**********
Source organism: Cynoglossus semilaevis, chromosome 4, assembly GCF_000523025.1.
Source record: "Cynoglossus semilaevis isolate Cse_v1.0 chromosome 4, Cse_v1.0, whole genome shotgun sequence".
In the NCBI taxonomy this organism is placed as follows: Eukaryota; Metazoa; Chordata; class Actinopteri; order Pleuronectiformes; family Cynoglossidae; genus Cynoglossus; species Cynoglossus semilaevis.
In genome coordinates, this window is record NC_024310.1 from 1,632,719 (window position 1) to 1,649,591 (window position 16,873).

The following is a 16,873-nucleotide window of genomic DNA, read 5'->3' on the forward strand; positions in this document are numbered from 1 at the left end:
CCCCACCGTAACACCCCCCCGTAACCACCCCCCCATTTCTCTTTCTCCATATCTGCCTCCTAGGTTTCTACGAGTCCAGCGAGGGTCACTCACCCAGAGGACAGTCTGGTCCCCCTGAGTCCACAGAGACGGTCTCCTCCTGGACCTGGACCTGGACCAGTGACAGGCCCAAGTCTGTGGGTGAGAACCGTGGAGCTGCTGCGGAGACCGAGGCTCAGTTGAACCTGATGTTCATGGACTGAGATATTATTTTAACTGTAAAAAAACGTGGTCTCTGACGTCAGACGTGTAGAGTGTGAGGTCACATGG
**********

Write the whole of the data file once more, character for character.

Source organism: Cynoglossus semilaevis, chromosome 4, assembly GCF_000523025.1.
Source record: "Cynoglossus semilaevis isolate Cse_v1.0 chromosome 4, Cse_v1.0, whole genome shotgun sequence".
In the NCBI taxonomy this organism is placed as follows: Eukaryota; Metazoa; Chordata; class Actinopteri; order Pleuronectiformes; family Cynoglossidae; genus Cynoglossus; species Cynoglossus semilaevis.
In genome coordinates, this window is record NC_024310.1 from 1,632,719 (window position 1) to 1,649,591 (window position 16,873).

The following is a 16,873-nucleotide window of genomic DNA, read 5'->3' on the forward strand; positions in this document are numbered from 1 at the left end:
CCCCACCGTAACACCCCCCCGTAACCACCCCCCCATTTCTCTTTCTCCATATCTGCCTCCTAGGTTTCTACGAGTCCAGCGAGGGTCACTCACCCAGAGGACAGTCTGGTCCCCCTGAGTCCACAGAGACGGTCTCCTCCTGGACCTGGACCTGGACCAGTGACAGGCCCAAGTCTGTGGGTGAGAACCGTGGAGCTGCTGCGGAGACCGAGGCTCAGTTGAACCTGATGTTCATGGACTGAGATATTATTTTAACTGTAAAAAAACGTGGTCTCTGACGTCAGACGTGTAGAGTGTGAGGTCACATGG